From Oliver Ellsworth
Decr. 4th. 1792
A committee of the Senate on the judicial department, would be happy to receive from you, on Thursday morning next, at 10 oClock, in the Committee room if that time and place should be convenient for you, information relative to that part of the President’s speech at the opening of the session which alludes to “aggressions by our citizens on the territory of other nations and other infractions of the law of Nations.” I have the honor to be, with great respect Sir, your obedient humble Servant
RC (DLC); at foot of text: “Mr. Secretary of State”; endorsed by TJ as received 4 Dec. 1792 and so recorded in SJL.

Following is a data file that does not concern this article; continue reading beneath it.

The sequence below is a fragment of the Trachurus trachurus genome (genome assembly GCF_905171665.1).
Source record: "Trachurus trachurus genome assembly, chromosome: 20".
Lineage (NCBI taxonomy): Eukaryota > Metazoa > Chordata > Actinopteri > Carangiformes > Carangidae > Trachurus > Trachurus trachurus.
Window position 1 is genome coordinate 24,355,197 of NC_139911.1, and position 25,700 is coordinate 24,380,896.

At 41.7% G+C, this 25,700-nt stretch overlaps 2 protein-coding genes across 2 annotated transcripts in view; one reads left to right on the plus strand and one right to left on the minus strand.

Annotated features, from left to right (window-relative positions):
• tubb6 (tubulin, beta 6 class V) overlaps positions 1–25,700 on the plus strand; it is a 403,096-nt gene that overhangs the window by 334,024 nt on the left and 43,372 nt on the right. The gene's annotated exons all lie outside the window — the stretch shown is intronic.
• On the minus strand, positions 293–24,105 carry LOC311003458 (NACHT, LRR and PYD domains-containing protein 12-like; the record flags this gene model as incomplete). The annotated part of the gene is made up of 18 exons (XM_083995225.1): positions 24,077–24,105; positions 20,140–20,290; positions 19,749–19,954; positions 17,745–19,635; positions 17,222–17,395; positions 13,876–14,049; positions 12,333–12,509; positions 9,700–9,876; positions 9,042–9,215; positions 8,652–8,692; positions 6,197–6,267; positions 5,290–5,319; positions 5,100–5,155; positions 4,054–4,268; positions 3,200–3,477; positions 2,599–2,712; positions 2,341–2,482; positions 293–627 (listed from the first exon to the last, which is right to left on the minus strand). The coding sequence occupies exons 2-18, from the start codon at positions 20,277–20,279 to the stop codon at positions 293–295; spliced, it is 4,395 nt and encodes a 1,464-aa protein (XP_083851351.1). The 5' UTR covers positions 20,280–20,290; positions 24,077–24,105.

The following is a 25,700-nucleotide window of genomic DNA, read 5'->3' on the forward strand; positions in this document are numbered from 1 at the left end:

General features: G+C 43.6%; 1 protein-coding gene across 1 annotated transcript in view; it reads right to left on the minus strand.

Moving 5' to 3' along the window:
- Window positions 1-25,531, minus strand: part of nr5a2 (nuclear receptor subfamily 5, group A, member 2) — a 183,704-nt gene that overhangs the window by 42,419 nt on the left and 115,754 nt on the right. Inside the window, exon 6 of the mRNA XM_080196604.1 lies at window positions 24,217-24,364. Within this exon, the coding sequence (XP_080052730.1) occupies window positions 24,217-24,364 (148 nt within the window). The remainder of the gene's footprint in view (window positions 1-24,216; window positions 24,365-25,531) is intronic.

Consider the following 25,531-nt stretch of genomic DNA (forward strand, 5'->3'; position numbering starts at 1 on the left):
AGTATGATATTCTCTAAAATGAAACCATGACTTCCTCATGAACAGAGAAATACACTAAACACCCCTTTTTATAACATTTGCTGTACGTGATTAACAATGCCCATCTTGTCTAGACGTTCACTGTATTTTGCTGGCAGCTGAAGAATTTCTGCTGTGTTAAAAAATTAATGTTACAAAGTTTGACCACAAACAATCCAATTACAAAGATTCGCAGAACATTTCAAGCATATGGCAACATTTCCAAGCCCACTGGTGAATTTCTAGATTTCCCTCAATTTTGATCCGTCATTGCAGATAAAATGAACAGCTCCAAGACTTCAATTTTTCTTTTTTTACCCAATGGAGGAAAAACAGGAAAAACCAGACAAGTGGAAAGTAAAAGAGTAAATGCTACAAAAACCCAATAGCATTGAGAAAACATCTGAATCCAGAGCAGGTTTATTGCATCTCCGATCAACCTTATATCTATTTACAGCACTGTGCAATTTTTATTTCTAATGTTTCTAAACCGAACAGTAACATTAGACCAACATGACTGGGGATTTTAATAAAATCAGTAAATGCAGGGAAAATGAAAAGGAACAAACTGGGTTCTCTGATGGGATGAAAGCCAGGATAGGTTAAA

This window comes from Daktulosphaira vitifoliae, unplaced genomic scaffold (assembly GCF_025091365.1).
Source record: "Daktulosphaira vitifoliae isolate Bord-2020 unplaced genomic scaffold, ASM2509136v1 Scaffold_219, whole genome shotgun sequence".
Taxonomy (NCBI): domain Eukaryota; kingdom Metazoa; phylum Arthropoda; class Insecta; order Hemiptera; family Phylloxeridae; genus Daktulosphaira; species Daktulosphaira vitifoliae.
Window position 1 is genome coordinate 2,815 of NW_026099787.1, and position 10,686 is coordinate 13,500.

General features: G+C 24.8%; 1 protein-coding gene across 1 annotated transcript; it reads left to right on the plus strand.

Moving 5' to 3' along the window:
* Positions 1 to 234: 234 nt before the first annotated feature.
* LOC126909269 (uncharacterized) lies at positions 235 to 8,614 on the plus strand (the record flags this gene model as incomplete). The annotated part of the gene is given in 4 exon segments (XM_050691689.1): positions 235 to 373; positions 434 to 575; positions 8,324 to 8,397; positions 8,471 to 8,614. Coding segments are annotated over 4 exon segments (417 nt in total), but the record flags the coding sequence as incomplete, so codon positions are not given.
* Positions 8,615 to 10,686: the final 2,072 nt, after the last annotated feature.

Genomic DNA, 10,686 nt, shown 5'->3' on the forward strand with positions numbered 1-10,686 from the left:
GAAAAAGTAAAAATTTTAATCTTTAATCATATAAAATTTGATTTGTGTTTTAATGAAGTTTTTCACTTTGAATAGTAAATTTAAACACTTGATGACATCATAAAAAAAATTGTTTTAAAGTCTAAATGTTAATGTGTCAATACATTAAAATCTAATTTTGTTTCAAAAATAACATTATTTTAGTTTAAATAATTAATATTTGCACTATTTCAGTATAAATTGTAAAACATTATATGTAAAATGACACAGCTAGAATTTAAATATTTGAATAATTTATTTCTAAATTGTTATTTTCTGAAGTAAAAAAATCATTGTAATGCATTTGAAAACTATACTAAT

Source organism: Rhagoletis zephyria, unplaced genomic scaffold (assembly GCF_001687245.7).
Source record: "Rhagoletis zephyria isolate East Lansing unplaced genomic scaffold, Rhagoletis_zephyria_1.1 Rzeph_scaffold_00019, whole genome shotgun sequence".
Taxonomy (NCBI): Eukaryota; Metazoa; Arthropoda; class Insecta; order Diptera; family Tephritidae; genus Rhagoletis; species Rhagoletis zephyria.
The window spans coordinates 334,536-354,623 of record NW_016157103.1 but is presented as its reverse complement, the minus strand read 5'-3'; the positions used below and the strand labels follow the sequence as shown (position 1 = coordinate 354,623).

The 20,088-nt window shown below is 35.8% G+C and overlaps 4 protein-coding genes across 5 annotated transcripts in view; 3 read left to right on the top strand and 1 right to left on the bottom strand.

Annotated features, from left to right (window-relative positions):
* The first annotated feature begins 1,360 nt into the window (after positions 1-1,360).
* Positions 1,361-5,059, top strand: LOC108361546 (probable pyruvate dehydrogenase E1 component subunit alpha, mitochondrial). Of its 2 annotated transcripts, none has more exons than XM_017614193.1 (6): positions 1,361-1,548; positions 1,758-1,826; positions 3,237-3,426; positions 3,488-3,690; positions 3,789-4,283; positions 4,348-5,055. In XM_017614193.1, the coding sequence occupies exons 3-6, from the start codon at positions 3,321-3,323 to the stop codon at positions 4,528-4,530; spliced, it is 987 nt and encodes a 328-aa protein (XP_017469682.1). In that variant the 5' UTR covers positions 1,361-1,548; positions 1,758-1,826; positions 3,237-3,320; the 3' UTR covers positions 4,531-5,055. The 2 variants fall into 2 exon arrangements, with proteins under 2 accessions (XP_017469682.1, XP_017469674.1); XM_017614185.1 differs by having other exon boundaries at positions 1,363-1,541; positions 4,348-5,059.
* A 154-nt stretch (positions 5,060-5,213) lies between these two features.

For TJ’s views on infractions of the law of nations, see Opinion on Offenders against the Law of Nations, 3 Dec. 1792, and Clause for Bill on Offenders against the Law of Nations, [3 Dec. 1792]. Oliver Ellsworth (1745–1807), at this time a senator from Connecticut, was appointed Chief Justice of the United States in 1796 and served until 1800 (DAB description begins Allen Johnson and Dumas Malone, eds., Dictionary of American Biography, New York, 1928–36, 20 vols. description ends ). His reference to the president’s speech is to Washington’s fourth annual message to Congress, delivered 6 Nov. 1792 (Fitzpatrick, Writings description begins John C. Fitzpatrick, ed., The Writings of George Washington, Washington, D.C., 1931–44, 39 vols. description ends , xxxii, 205–12).